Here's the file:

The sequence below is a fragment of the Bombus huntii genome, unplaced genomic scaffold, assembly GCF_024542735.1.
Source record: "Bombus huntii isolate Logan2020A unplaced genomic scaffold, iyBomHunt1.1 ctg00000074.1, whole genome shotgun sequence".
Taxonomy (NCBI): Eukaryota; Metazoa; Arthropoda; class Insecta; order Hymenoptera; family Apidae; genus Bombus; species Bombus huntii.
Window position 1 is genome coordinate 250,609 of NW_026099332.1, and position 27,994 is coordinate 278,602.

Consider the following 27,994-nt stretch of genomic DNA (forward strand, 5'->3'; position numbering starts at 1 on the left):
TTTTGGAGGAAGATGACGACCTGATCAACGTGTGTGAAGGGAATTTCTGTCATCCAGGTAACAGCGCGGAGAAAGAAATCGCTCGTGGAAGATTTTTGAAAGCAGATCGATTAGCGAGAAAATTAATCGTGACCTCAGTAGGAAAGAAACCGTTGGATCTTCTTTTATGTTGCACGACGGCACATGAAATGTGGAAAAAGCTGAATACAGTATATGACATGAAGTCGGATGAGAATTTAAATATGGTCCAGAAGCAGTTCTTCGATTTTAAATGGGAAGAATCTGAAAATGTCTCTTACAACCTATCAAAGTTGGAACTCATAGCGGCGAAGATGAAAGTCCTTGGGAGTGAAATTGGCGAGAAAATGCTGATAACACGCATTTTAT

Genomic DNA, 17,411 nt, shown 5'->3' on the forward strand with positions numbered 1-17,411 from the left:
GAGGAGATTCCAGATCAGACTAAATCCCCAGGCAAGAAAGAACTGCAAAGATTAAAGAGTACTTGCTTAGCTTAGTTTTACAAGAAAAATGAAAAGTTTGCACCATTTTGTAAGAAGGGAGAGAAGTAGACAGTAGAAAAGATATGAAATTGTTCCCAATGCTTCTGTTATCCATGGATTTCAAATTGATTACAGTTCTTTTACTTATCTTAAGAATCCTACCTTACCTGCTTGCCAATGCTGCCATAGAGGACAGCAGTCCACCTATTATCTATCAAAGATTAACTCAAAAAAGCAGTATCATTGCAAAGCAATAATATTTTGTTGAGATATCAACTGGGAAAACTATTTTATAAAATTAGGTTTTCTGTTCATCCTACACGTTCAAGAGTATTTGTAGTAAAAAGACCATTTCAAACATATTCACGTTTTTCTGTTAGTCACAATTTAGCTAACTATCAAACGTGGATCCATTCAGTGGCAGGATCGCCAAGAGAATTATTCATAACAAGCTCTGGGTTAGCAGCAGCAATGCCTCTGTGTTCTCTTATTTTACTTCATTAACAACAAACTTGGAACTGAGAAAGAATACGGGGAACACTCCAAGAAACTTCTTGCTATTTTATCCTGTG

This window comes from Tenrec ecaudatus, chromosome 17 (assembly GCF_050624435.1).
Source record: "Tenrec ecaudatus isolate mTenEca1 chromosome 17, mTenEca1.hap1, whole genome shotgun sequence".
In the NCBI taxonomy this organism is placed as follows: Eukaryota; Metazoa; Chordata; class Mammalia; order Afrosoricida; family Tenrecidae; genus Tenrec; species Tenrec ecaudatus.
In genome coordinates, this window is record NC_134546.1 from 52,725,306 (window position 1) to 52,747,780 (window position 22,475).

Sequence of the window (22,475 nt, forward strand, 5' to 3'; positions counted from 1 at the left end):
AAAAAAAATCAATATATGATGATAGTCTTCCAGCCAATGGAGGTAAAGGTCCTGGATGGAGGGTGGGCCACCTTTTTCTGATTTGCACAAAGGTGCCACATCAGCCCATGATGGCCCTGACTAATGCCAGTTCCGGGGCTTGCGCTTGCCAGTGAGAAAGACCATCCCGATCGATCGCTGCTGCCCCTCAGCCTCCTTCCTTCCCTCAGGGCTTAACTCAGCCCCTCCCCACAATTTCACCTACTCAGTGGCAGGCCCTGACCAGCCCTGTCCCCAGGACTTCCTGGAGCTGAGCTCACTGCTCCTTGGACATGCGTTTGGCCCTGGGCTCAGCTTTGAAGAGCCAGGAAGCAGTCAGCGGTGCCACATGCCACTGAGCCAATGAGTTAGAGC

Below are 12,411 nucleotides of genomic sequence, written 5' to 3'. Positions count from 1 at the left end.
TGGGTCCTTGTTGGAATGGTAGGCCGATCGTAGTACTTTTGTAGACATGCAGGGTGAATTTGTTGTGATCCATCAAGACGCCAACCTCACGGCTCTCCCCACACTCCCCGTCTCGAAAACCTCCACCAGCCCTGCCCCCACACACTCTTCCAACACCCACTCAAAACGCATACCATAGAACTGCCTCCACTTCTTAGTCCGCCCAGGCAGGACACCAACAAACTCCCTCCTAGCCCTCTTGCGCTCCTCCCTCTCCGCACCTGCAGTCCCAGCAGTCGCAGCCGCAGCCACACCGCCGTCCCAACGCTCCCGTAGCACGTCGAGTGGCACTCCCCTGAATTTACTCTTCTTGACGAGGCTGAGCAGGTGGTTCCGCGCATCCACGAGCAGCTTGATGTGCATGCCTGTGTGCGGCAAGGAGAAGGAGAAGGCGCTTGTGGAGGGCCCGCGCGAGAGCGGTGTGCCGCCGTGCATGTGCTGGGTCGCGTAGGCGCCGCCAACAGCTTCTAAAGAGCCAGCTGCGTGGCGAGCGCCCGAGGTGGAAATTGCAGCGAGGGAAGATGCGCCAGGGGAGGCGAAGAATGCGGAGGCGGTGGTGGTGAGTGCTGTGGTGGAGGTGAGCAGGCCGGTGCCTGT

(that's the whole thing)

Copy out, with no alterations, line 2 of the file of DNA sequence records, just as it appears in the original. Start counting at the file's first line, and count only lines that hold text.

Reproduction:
Source record: "Bombus huntii isolate Logan2020A unplaced genomic scaffold, iyBomHunt1.1 ctg00000074.1, whole genome shotgun sequence".